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Ann Biol Clin (Paris). 2000 Sep-Oct;58(5):581-93.

[Search of biological markers of Alzheimer's disease].

[Article in French]

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Service de biochimie, Hôpital Trousseau, 26, avenue du Dr-Arnold-Netter, 75571 Paris cedex 12, France.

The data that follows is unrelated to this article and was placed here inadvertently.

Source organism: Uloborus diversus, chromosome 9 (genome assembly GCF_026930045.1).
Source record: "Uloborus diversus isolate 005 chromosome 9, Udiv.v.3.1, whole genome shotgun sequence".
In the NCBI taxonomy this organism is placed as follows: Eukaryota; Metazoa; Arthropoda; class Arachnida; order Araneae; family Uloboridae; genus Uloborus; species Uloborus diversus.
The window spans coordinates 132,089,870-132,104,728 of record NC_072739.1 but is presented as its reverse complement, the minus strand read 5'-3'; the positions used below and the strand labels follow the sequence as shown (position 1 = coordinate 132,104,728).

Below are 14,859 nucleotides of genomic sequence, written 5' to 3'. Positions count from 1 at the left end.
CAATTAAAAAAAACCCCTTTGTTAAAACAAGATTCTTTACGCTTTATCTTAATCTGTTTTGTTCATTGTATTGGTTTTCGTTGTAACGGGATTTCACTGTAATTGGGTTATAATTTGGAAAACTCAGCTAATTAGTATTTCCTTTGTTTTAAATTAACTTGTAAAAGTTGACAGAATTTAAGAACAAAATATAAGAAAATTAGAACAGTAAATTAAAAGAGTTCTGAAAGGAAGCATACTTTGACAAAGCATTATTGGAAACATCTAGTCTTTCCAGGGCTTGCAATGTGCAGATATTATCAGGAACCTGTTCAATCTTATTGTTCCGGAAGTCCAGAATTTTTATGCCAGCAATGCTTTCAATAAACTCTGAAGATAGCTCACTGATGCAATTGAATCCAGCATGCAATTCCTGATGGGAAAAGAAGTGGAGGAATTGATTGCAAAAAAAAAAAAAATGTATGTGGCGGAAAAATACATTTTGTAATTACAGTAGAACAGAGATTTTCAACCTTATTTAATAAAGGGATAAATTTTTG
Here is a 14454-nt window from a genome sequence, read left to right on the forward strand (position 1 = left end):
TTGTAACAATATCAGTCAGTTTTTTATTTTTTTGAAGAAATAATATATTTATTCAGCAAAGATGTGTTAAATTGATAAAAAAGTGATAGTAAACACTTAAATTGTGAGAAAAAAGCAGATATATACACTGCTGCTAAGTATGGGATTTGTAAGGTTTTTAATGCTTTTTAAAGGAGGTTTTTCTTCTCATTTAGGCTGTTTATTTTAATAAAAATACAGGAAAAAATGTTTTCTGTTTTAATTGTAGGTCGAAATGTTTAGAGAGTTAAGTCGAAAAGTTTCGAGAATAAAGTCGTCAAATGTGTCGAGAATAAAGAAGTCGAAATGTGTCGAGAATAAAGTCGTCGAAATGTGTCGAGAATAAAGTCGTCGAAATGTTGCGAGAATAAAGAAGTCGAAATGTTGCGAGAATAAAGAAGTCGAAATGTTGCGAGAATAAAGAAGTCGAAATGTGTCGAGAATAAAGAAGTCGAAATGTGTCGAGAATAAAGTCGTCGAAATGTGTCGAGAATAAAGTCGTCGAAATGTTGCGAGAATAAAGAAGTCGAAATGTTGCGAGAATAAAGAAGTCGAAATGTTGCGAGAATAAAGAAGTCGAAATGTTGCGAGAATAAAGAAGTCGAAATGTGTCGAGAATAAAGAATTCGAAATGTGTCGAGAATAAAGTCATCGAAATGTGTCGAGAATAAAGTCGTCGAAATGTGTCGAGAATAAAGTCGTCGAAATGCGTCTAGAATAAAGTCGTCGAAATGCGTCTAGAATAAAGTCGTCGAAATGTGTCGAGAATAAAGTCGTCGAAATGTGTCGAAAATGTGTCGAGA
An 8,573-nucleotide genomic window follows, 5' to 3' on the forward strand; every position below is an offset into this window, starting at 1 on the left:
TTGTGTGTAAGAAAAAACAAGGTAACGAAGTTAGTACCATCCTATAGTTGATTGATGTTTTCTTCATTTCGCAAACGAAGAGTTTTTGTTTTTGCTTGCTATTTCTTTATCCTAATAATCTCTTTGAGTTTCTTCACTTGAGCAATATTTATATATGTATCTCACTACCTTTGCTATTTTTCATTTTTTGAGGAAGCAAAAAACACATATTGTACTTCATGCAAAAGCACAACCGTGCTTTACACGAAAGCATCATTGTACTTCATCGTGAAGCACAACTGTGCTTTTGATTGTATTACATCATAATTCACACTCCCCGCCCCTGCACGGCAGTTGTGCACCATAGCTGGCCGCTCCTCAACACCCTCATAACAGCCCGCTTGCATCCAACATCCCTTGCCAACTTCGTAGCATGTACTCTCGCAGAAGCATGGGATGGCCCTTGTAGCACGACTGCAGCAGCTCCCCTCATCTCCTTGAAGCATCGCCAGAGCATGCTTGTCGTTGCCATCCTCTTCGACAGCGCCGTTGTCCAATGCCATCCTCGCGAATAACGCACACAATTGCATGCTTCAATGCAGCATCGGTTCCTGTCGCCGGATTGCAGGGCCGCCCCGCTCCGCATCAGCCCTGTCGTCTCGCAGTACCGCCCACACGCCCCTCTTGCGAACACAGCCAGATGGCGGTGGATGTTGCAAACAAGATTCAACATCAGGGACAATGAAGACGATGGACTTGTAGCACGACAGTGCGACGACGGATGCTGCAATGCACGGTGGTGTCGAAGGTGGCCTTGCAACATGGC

Peripheral markers for Alzheimer's disease are of interest to confirm the diagnosis, to perform epidemiological screening, to identify distinct groups of patients, to predict the outcome of the disease, to monitor its progression and its sensibility to treatment and to give help in performing studies on the relationship between brain and behaviour and on the pathophysiology of the Alzheimer's disease. The ideal biomarker for Alzheimer's disease should detect a fundamental feature of neuropathology and be validated in neuropathologically confirmed cases and be confirmed by at least two independent studies; should be as sensitive and specific than the clinical diagnosis (about 85% and 80%), reliable, reproducible, simple to perform, inexpensive and non invasive (studies on blood, urine, saliva, or buccal scrapings) or moderately invasive (skin, rectal biopsies, bone marrow samples, or cerebrospinal fluid). Such a marker has not yet been found. In this paper we present those markers which come closest to fulfilling criteria for a useful biomarker, keeping in mind that these criteria depends on what purpose it is used (screening, prediction, diagnosis, monitoring, pathophysiological studies.) and that the finding of a good marker depends on the understanding of the disease.

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